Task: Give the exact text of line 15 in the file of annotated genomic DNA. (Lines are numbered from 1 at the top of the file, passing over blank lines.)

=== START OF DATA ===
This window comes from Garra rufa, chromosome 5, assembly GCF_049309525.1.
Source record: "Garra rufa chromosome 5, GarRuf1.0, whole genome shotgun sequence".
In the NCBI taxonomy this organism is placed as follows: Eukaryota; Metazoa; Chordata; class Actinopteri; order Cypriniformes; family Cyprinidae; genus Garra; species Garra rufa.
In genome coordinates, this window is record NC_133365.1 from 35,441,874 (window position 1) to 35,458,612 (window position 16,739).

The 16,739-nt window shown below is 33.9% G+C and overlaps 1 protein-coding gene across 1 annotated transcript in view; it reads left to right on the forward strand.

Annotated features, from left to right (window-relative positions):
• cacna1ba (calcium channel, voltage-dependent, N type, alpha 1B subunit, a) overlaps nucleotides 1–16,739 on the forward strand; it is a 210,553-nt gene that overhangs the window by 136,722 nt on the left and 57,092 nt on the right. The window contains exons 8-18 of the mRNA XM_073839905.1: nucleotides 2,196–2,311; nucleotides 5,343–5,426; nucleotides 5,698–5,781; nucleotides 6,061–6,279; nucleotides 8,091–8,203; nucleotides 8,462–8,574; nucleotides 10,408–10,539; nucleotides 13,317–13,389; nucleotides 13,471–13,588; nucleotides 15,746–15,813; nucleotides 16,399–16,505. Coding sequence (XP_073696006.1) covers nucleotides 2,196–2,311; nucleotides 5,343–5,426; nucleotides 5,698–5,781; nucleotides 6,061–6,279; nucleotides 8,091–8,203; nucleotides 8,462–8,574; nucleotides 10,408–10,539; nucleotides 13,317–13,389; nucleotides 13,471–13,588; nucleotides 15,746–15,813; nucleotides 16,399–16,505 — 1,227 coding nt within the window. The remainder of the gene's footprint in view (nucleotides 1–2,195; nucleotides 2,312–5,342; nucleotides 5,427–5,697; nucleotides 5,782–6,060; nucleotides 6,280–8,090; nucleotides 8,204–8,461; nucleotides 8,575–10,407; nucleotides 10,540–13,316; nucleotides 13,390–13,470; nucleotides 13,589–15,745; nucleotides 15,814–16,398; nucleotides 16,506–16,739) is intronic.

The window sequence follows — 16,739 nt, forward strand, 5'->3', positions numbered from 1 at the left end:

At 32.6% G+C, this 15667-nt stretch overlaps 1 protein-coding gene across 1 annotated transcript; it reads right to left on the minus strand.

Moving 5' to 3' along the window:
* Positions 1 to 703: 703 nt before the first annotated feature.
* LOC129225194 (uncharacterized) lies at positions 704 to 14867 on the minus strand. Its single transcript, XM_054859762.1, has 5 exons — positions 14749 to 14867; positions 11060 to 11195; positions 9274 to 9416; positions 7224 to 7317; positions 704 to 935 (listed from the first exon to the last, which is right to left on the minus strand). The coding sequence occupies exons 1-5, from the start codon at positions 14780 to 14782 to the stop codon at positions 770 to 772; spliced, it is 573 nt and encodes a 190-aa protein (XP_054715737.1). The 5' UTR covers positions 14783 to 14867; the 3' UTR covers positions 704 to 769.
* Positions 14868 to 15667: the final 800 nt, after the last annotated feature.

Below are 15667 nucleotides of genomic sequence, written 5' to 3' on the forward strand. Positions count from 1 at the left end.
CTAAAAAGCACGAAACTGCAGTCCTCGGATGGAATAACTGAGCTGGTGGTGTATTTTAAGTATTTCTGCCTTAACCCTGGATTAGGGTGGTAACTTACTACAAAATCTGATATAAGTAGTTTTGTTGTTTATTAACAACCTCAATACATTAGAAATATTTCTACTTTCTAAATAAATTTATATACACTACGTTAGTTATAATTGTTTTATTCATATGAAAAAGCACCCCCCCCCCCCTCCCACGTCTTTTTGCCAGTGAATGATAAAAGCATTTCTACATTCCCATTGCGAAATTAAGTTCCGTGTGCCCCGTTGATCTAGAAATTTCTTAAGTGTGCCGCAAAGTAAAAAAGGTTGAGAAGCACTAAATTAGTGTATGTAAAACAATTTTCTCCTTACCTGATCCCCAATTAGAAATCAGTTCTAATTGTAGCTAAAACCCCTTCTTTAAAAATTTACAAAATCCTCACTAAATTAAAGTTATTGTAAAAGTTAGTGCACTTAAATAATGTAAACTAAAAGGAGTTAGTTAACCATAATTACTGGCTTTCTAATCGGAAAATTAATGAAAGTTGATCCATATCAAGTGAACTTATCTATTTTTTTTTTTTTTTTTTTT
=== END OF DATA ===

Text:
CTAAAAAGCACGAAACTGCAGTCCTCGGATGGAATAACTGAGCTGGTGGTGTATTTTAAGTATTTCTGCCTTAACCCTGGATTAGGGTGGTAACTTACTACAAAATCTGATATAAGTAGTTTTGTTGTTTATTAACAACCTCAATACATTAGAAATATTTCTACTTTCTAAATAAATTTATATACACTACGTTAGTTATAATTGTTTTATTCATATGAAAAAGCACCCCCCCCCCCCTCCCACGTCTTTTTGCCAGTGAATGATAAAAGCATTTCTACATTCCCATTGCGAAATTAAGTTCCGTGTGCCCCGTTGATCTAGAAATTTCTTAAGTGTGCCGCAAAGTAAAAAAGGTTGAGAAGCACTAAATTAGTGTATGTAAAACAATTTTCTCCTTACCTGATCCCCAATTAGAAATCAGTTCTAATTGTAGCTAAAACCCCTTCTTTAAAAATTTACAAAATCCTCACTAAATTAAAGTTATTGTAAAAGTTAGTGCACTTAAATAATGTAAACTAAAAGGAGTTAGTTAACCATAATTACTGGCTTTCTAATCGGAAAATTAATGAAAGTTGATCCATATCAAGTGAACTTATCTATTTTTTTTTTTTTTTTTTTT